Brexit, UK steel industry, Dyson, the continuing lack of industrial strategy are easy to grab headlines for those seeking to emphasise negativity. It seems to have become almost the ‘norm’ these days to concentrate on the negative and to ignore the continuing strength of UK design engineering and manufacturing skills.
Defence manufacturing along with our huge strength in aerospace, pharmaceutical, specialist engineering, technical skills, automotive design, manufacturing and assembly are all too easily ignored in favour of portraying business and the national economy being primarily about retail, tourism, pubs, restaurants and hotels.
But while it is true that the UK economy tends to be steered by consumer spending and retail it would be wrong to ignore our continuing strengths in engineering and manufacturing. Addressing climate change presents opportunities as well and with car manufacturers gearing up for battery powered vehicles the UK is now actively building battery plants that will required to support the auto industry, albeit that arguably having concentrated on research it is playing catch-up in comparison to some EU countries.
UK innovation continues apace and while there are many issues that need to be addressed – not least of which is, having quietly abandoned the 2017 ‘Building a Britain Fit For the Future’ Industrial White Paper, the lack of a cohesive long-term industrial strategy which, as David Bailey Professor of Business Economics at Birmingham University Business School rightly questions, “why ditch industrial strategy and at a time – post Brexit and with the country looking towards economic recovery from the pandemic – when it is most needed”?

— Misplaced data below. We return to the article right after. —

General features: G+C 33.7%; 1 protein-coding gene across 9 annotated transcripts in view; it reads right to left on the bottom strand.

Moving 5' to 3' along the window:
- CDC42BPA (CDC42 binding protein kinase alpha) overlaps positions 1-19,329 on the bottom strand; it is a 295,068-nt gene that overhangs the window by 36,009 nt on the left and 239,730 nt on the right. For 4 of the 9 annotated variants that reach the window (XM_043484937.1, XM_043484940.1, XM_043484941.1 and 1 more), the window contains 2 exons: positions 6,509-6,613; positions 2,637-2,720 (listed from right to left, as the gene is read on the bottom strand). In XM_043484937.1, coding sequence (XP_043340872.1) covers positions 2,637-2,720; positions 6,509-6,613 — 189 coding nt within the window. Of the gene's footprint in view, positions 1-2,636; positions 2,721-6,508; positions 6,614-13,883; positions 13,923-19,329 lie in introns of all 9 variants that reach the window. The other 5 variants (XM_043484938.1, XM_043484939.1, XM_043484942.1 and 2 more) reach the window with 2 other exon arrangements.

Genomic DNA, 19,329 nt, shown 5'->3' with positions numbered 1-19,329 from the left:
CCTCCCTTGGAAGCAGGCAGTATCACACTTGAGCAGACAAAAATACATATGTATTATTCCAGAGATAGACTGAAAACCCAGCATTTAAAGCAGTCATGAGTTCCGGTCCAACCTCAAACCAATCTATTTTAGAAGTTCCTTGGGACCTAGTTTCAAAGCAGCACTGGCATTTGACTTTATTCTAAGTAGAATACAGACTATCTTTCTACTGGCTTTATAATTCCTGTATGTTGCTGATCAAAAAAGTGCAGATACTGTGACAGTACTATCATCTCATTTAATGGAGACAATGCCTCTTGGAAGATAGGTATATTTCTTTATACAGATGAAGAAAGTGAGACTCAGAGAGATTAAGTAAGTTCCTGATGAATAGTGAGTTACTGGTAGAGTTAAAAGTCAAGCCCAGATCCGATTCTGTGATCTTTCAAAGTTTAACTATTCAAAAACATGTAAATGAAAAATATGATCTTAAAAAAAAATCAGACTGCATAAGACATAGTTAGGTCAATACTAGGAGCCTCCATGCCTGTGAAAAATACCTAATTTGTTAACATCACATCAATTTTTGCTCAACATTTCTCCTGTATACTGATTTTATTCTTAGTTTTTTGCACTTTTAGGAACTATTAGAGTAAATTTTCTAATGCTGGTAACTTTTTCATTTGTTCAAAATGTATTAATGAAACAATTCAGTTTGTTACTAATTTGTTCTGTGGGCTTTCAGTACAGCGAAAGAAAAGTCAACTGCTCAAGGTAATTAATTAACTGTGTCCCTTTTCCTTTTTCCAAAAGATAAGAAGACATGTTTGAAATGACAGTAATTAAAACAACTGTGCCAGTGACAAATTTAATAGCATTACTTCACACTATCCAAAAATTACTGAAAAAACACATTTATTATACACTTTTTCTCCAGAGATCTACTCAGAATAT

But it isn’t all bad news and despite all the problems faced through the pandemic and immediate aftermath of our leaving the EU, apart from those engaged in commercial aerospace, suffice to say that even without any government industrial strategy or support, engineering and manufacturing in the UK is doing quite well. That goes across most of the remaining supply chain right through to the thousands of small and medium enterprises that have managed to hang on through a period of unprecedented difficulty.
Entrepreneurial spirit remains undaunted and we are fortunate in the UK to be driven by design and engineering success. Whilst it is true that some of those who benefited from all that the UK had to offer have ditched our shores in order to produce their equipment abroad – Dyson being a perfect example – others have despite the potential for risk in the post Brexit arena, continued to invest.
And just look at the successes in military ship and submarine building and indeed, as I highlighted last week in a piece on Rolls-Royce, on UltraFan, the next generation of commercial aircraft engines that will redefine the future of sustainable air travel for decades to come.
Note too that in the past week BAE Systems rolled out the forward section of the first of eight new anti-submarine warfare (ASW) Type 26 frigates the company is building for the Royal Navy – HMS Glasgow – at its Govan, shipyard. Over the coming weeks this will be joined to the aft section and the first of class vessel which is also known as the ‘Global Combat Ship’ will proceed into the final build process.
Supporting more than four thousand jobs across the UK the programme is and will continue to make a significant contribution to the national economy and importantly, in maintaining vital engineering, design and specialist manufacturing skills and capabilities that we as a nation will increasingly need in a fast-changing world. Speaking on the day of the roll out, Simon Lister, managing director of BAE Systems’ Naval Ships business, said:
“The emergence of HMS Glasgow is a very proud moment for everyone involved and is testament to the skills and passion of our workforce. We have now completed the construction of all units of the ship and in the coming weeks our skilled teams will bring the hull together for the first time. The roll out is a huge milestone for the Type 26 programme. It’s evidence of our solid progress in building the first of a new class and presents an opportunity for us to celebrate the progress being made with our colleagues, our suppliers, our customer and the city of Glasgow.”